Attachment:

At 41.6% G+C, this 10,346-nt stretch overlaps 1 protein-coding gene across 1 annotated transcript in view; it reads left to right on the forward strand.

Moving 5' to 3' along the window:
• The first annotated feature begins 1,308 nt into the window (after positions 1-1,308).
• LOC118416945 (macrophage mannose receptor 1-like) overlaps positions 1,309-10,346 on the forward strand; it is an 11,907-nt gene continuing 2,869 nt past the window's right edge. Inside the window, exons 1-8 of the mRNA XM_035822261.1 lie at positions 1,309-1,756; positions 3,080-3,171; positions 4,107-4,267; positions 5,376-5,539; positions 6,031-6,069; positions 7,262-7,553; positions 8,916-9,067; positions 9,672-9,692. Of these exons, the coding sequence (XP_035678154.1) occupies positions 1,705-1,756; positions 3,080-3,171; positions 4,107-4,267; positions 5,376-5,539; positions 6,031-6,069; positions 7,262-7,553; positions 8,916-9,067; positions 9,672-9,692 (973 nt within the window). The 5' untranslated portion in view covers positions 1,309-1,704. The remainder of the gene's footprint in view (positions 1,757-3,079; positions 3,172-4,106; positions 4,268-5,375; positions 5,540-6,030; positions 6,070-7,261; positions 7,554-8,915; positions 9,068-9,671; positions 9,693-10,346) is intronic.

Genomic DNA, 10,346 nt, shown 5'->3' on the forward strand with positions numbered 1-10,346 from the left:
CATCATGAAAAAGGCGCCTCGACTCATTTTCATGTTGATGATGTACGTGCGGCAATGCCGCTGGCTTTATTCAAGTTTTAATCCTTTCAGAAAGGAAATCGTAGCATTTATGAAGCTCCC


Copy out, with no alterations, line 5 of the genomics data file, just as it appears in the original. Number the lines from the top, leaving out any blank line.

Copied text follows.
Genomic DNA, 10,346 nt, shown 5'->3' on the forward strand with positions numbered 1-10,346 from the left: